float c;
printf("Enter first number\n");
scanf("%d", &num1);
printf("Enter second number\n");
scanf("%d", &num2);
c = average( num1, num2 ); /* calling the function average and storing its value in c*/
printf("Average is %.2f\n", c);
return 0;
}
```

5

Enter second number

4

Average is 4.50

We haven't declared our function seperately (`float average(int num1, int num2);`

) as we did in the previous example. Instead, we have defined our 'average' function before 'main'. So in this case, while executing 'main', the compiler will know that there is a function named 'average' because it is defined above from where it is being called.

If a function doesn't return anything, then its return type is written as `void`

as in the example below

```
#include <stdio.h>
void display( int n ) /* function */
{
printf("Number is %d\n", n);
}
int main()
{
int n;
printf("Enter number\n");
scanf("%d", &n);
display(n); /* calling the function display*/
return 0;
}
```

5

Number is 5

`void`

means that the function will not return anything.

It is also possible to define a function without any argument. See an example over this.

```
#include <stdio.h>
void display()
{
printf("Function with no argument\n");
}
int main()
{
display();
return 0;
}
```

As you can see, there is no argument given in the function `display()`

.

## Calling a function inside another

Yes, we can call a function inside another function. We have already done this. We were calling our functions inside the main function. Now look at an example in which there are two user defined functions. And we will call one inside another.

```
#include <stdio.h>
int div_2(int a)
{
if(a%2==0)
{
return 1;
}
else
{
return 0;
}
}
void div_6(int b)
{
if( div_2(b)==1 && b%3 == 0 )
{
printf("Yes, the number is divisible by 6.\n");
}
else
{
printf("No, the number is not divisible by 6.\n");
}
}
int main()
{
div_6(12);
div_6(25);
return 0;
}
```

No, the number is not divisible by 6.

A number is divisible by 6 if it is divisible by 2 and 3 both. We have a function `div_2`

which will return 1 if the given number is divisible by 2. Another function that we have defined is `div_6`

which calls `div_2`

inside itself.

`if( div_2(b)==1 && b%3 == 0 )`

→ If `div_2`

returns 1, it means that the number is divisible by 2. And if `b%3==0`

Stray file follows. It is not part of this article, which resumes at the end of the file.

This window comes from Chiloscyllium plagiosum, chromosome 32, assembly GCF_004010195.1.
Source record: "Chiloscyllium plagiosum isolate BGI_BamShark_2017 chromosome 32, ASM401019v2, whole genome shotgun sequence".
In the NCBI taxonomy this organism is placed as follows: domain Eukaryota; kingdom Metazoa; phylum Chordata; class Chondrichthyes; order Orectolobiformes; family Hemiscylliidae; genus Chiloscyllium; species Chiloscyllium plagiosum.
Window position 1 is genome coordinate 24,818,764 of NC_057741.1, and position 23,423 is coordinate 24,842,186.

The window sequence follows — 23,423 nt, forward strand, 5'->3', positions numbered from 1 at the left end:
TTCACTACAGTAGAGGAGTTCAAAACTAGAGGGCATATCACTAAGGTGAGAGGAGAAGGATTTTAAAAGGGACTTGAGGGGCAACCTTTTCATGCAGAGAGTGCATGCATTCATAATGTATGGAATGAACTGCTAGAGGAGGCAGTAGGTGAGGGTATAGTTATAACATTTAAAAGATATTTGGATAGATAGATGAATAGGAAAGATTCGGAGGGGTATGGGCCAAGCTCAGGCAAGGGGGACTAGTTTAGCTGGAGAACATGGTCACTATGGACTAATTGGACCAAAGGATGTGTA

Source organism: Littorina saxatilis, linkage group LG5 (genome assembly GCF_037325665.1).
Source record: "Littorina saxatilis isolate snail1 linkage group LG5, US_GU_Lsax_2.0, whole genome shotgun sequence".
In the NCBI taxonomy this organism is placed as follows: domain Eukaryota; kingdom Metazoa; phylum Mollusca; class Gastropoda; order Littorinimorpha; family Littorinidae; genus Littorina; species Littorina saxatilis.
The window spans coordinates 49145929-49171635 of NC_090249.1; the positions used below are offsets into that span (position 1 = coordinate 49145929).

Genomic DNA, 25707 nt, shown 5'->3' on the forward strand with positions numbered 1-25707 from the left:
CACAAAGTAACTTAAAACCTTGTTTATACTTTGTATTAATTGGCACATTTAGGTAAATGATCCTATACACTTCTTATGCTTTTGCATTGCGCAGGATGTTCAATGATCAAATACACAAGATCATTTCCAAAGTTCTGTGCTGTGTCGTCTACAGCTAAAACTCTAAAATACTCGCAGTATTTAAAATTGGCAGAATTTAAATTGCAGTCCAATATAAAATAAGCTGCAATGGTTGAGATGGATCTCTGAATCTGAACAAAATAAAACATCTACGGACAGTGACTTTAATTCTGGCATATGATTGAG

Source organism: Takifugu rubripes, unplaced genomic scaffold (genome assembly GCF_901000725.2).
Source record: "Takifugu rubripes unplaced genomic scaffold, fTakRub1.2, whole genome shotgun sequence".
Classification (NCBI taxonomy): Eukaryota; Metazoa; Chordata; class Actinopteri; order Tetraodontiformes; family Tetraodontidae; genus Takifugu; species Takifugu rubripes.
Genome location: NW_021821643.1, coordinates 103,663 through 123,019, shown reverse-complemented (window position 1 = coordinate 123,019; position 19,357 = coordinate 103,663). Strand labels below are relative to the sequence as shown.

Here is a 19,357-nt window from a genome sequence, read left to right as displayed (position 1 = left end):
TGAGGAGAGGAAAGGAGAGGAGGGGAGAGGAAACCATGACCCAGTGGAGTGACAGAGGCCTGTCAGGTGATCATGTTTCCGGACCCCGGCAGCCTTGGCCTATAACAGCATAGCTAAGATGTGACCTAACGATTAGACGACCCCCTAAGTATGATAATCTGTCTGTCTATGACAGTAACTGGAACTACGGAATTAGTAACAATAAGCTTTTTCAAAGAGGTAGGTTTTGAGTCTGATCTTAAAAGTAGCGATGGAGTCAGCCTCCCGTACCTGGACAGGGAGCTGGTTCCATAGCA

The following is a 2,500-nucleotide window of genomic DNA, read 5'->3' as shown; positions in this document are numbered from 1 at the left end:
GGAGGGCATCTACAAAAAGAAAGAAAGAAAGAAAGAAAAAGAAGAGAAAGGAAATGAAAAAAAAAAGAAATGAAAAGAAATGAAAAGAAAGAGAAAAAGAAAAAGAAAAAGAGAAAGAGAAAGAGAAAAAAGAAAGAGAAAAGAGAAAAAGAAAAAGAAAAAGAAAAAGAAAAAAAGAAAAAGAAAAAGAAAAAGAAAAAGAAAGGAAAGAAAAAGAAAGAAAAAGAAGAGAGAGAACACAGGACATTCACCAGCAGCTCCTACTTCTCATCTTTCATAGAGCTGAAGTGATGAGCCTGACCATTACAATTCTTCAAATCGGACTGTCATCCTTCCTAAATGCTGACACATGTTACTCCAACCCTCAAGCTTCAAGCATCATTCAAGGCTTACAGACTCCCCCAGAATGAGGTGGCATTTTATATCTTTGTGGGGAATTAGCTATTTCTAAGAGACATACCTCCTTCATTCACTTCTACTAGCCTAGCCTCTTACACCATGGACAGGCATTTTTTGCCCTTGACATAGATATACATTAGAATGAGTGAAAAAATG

is true, it means that 'b' is divisible by 3. So, if it is divisible by both 2 and 3, then it is divisible by 6 also.

## Recursion

Recursion is the calling of a function within the same function.

Let's consider an example in which we have to calculate the factorial of a number.

Factorial of a number n is the product of all the natural numbers till n. For example, the factorial of 5 is 1*2*3*4*5 = 120. Factorial of 0 and 1 is 1.

```
#include <stdio.h>
int factorial( int a ) /* function */
{
if( a == 0 || a == 1)
{
return 1;
}
else
{
return a*factorial(a-1);
}
}
int main()
{
int n;
printf("Enter number\n");
scanf("%d", &n);
int fact = factorial(n);
printf("Factorial of %d is %d\n", n, fact);
return 0;
}
```

4

Factorial of 4 is 24

Here, if the integer 'n' is 0 or 1, `return 1;`

is returning factorial value as 1. Otherwise, if the integer 'n' is greater than 1, then `n*factorial(n-1)`

multiplies 'n' with the factorial of 'n-1'. For example, if the number is 4, then 'n*factorial(n-1)' implies '4*factorial(3)'. So by writing 'n*factorial(n-1)', we are again calling the function 'factorial' inside itself but this time the argument is 'n-1' i.e., `factorial(n-1)`

.

So, first give 0 to factorial function, it will give us 1.

Again, give 1, it will return 1 again.

Now, give 2. This time the statement in the body of 'else' will be executed and it has to return `n*factorial(n-1)`

i.e., `2*factorial(1)`

. So, it will again call the 'factorial' function with 1 as argument (as factorial(1)) and it is 1. Finally, it will return `2*1`

i.e. 2.

Now, let's try this with 3. This time it has to return `3*factorial(2)`

. Again `factorial(2)`

will be called and it will return `2*factorial(1)`

. So, the expression will be `return 3*2*factorial(1)`

and then `3*2*1`

( as factorial(1) will return 1 ).

For 4, the expression will be `4*factorial(3)`

. Calling factorial(3), it will be `4*3*factorial(2)`

( as factorial(3) will return 3*factorial(2) ). Again calling factorial(2), it will be `4*3*2*factorial(1)`

. And at last, it will return `4*3*2*1`

or 24.